Number of US Tourists Visiting Russia Grows 25% in 2017 – Russian Trade Envoy
WASHINGTON (Sputnik) – The number of American tourists visiting Russia has grown significantly this year, while Russian exports have also performed well, the Russian Trade Representative in the United States, Aleksander Stadnik, told Sputnik.
“Today, American tourists visiting our country rank third after Chinese and German tourists. Since the beginning of the year, the total flow of tourists from the United States to Russia has grown by a quarter,” Stadnik said on Thursday.
Stadnik noted that between 270,000 and 280,000 US tourists visited Russia in 2017.
“That is nearly double the number of tourists from the United States in 2013, after their number decreased in 2014 and 2015,” Stadnik noted.
Russia-US relations have deteriorated since 2014 after the outbreak of the crisis in Ukraine and Crimea’s reunification with Russia. The United States and some of its allies have imposed several rounds of sanctions against Russia.
In addition, the United States has accused Russia of meddling in its 2016 presidential election. Russia has repeatedly refuted allegations of meddling and called the claims groundless.
US-Russia trade turnover
The US-Russia trade turnover has increased by 15-17 percent this year and hopefully the growth will reach 20 percent in 2018, Aleksander Stadnik told Sputnik.
“We expect the year-end results to show that trade turnover has risen by 15-17 percent. We will aim for at least 20 percent next year,” Stadnik said Thursday.
This year’s results indicate an increase of about 2.7 billion dollars in trade turnover as compared to 2016, he added.
Stadnik noted that non-commodity goods account for about 97.5 percent of Russian exports to the United States.
“At the same time, there is growth in exports of our non-commodity, non-energy goods by almost 20 percent, high-tech goods by more than 42 percent, innovative goods by 28 percent, and machinery and technical products by almost 22 percent,” he said. “Commodity exports, despite only amounting to 2.5 percent, have also grown by more than 20 percent.”
Stadnik also said that Russia’s imports from the United States are almost 100 percent non-commodity goods, which grew by 16.5 percent this year.
The import of high-tech goods increased by almost 24.5 percent, innovative goods by 21 percent, and machinery and technical products by 20.5 percent, he added.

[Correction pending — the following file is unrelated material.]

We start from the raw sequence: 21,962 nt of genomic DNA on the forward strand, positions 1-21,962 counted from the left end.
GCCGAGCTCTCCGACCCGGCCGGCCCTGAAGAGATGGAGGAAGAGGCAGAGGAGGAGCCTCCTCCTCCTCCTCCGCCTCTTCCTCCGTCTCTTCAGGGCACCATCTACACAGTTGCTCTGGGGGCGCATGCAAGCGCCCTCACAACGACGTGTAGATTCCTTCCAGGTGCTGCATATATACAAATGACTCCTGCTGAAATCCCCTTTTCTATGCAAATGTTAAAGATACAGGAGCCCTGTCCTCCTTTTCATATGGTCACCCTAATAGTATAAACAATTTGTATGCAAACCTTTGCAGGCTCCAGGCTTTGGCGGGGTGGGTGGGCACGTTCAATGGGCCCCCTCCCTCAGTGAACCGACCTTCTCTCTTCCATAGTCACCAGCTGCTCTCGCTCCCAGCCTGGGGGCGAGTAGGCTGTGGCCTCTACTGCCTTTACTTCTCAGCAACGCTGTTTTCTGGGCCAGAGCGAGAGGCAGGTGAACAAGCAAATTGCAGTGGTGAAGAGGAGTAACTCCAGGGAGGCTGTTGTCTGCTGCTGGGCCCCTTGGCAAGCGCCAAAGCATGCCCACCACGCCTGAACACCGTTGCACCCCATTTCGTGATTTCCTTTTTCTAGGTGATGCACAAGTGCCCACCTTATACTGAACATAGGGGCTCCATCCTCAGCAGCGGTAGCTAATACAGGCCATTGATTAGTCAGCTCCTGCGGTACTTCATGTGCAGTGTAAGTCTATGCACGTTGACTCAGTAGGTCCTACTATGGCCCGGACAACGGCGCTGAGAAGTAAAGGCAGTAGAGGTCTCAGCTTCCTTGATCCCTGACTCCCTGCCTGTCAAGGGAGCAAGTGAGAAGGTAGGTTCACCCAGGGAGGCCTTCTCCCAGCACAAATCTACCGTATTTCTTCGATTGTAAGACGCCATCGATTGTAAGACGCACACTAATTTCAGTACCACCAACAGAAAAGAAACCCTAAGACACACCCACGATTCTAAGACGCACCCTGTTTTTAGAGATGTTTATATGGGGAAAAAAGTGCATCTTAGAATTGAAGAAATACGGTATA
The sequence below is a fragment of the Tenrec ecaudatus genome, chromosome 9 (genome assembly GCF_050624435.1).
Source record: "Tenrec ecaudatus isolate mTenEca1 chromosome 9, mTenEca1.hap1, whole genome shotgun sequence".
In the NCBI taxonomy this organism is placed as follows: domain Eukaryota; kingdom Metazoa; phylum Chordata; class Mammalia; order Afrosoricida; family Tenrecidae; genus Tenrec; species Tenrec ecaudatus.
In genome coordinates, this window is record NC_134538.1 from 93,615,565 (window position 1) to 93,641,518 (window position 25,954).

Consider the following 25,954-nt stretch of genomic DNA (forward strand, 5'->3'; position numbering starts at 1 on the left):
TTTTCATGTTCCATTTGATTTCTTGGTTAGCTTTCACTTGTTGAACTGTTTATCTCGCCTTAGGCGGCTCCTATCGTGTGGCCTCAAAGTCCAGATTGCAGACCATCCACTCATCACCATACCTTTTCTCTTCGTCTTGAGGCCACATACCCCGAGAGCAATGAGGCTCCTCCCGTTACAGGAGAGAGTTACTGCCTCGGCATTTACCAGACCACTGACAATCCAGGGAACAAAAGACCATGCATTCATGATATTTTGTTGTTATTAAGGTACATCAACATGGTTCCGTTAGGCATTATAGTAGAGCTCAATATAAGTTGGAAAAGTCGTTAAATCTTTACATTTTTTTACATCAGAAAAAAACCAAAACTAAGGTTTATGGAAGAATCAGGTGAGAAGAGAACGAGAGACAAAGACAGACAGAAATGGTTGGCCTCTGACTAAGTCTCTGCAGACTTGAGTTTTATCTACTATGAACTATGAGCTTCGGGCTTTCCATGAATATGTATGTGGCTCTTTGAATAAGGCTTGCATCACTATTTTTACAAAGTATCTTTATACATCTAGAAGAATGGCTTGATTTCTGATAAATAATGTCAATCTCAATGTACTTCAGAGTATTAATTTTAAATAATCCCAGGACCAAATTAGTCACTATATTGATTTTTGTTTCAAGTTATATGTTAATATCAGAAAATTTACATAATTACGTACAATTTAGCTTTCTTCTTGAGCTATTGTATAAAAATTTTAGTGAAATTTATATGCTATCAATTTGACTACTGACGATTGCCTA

“Russian and American business circles are actively seeking new opportunities for mutually beneficial cooperation,” Stadnik said, adding that they are looking into developing sustainable trade, unified and transparent mechanisms and standards for commodity flows, transport and logistic infrastructure.
Stadnik said that regardless of the current state of relations between Russia and the United States in terms of trade and economics, the two countries’ business communities continue to actively engage in mutually beneficial cooperation.
The trade envoy noted that Russia supports such cooperation at the highest levels, citing President Vladimir Putin’s meeting with the heads of some 150 US companies at the St. Petersburg International Economic Forum, as well as meetings that the Russian Trade Minister and Economic Development Minister held with US business leaders in New York ta the invitation of the US-Russia Business Council.
“There were no such initiatives taken by the US,” he added.
“The whole period of the latest western sanctions demonstrates that Russia has been successfully resolving import substitution issues with respect to essential goods — the best example is agriculture — as well as attracting investors,” Stadnik said.
Stadnik noted that some investment banks have warned of alleged dangers of investing in Russia given the sanctions, but added that there is no stopping Russia’s economic growth.
“But this is mainly Western banks, such as Merrill Lynch,” Stadnik said. “Russia cannot be stopped by sanctions. This is not a slogan, it is an objective reality, confirmed by the growing macroeconomic indicators and the growing authority of our country.”
In the spring of 2014, after Crimea reunified with Russia, the United States and EU restricted the access of the largest Russian banks and companies to Western financing and introduced sectoral sanctions.